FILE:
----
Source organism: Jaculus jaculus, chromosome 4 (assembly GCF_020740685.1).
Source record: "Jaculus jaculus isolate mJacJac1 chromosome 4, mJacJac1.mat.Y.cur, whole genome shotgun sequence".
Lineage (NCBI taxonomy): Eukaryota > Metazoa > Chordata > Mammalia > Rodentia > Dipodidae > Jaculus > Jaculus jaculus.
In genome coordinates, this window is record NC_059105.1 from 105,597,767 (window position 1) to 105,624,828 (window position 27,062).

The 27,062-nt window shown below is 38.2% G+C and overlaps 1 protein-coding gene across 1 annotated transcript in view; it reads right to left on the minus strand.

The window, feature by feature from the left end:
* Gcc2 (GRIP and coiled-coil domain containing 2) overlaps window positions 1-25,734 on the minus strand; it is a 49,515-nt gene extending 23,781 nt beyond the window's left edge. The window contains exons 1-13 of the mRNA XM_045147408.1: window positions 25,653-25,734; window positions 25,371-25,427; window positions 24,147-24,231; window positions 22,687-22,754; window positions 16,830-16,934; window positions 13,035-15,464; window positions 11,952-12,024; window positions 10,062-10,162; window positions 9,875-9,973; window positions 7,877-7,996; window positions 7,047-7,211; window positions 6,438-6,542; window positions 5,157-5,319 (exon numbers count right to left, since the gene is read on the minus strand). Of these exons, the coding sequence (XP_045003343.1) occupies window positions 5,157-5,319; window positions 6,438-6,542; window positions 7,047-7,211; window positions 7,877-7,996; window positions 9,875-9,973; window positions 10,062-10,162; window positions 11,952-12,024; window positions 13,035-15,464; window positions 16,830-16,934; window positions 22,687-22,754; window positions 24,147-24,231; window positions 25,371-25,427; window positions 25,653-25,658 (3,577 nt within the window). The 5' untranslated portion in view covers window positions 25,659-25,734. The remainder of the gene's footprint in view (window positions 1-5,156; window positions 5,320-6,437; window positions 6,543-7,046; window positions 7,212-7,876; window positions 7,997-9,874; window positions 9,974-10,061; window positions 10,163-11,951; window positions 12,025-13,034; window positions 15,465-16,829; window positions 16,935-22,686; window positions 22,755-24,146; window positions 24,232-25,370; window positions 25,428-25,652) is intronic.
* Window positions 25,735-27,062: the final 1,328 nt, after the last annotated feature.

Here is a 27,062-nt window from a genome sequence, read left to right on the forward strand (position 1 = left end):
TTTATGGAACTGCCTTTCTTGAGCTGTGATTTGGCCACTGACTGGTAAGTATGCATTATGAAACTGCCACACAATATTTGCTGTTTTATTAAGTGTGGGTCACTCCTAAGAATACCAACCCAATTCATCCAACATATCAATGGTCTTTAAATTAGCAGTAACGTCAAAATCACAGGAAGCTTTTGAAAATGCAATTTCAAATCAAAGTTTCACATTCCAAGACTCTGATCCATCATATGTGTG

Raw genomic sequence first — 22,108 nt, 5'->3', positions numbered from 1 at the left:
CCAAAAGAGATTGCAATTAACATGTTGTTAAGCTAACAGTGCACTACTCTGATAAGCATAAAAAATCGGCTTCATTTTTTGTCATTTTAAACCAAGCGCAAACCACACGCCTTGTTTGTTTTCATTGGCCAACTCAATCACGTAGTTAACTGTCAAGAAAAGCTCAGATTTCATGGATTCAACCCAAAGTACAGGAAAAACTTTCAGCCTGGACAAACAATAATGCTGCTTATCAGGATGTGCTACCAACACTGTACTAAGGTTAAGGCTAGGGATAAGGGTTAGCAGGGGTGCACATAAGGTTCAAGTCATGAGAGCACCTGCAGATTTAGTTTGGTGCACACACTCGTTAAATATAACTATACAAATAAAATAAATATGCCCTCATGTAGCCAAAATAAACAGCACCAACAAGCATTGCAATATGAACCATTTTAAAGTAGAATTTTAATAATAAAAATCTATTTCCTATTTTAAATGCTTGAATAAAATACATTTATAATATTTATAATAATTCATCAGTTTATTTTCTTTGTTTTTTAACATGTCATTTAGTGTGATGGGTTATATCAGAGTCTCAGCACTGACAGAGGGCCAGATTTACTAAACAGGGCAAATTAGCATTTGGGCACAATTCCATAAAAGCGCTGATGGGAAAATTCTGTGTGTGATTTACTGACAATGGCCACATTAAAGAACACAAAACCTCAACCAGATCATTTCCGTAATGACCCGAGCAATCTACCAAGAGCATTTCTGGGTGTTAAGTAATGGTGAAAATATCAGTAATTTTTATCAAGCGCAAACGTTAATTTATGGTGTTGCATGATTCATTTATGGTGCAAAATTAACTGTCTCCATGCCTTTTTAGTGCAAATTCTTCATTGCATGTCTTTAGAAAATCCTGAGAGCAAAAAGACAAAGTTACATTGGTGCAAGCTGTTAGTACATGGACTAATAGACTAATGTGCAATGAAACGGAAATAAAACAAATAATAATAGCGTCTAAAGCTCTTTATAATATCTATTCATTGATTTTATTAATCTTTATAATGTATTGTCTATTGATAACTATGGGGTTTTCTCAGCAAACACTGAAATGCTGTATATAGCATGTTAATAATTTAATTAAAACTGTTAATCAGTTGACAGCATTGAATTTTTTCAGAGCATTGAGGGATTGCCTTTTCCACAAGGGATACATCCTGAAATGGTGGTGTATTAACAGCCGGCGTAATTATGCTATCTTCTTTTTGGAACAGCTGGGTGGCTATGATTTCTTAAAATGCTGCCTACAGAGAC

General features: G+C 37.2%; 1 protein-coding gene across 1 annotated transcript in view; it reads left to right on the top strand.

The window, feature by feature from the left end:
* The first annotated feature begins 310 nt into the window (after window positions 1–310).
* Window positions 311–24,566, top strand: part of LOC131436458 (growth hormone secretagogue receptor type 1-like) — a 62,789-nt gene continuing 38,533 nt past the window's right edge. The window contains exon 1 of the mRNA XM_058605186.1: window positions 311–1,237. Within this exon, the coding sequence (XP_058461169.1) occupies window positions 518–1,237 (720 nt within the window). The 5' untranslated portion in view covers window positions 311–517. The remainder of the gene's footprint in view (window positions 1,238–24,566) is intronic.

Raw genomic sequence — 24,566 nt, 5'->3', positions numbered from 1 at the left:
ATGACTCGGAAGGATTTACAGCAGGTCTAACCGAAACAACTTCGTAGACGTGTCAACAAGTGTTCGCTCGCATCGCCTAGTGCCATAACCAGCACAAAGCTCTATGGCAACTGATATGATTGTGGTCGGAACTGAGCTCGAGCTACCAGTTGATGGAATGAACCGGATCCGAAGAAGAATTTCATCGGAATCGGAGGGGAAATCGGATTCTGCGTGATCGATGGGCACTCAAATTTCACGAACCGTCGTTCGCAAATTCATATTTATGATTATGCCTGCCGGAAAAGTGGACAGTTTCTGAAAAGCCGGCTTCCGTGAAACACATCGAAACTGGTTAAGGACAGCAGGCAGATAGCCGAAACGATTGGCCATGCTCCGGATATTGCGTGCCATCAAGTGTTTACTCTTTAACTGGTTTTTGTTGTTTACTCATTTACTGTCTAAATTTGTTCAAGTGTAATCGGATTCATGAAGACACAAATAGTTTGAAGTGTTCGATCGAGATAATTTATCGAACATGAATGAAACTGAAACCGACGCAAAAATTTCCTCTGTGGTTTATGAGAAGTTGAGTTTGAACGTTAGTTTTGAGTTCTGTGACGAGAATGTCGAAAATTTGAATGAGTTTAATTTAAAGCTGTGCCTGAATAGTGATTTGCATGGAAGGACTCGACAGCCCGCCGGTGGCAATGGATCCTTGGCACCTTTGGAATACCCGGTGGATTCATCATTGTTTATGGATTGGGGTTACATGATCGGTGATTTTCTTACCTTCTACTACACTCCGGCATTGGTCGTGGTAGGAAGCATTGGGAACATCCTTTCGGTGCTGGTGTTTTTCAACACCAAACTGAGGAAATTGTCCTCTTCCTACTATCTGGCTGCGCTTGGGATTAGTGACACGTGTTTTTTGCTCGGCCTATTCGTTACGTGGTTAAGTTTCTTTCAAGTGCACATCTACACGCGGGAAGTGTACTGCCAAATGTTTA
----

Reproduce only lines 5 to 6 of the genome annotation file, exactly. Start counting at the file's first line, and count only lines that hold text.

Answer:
The 27,062-nt window shown below is 38.2% G+C and overlaps 1 protein-coding gene across 1 annotated transcript in view; it reads right to left on the minus strand.

The window, feature by feature from the left end: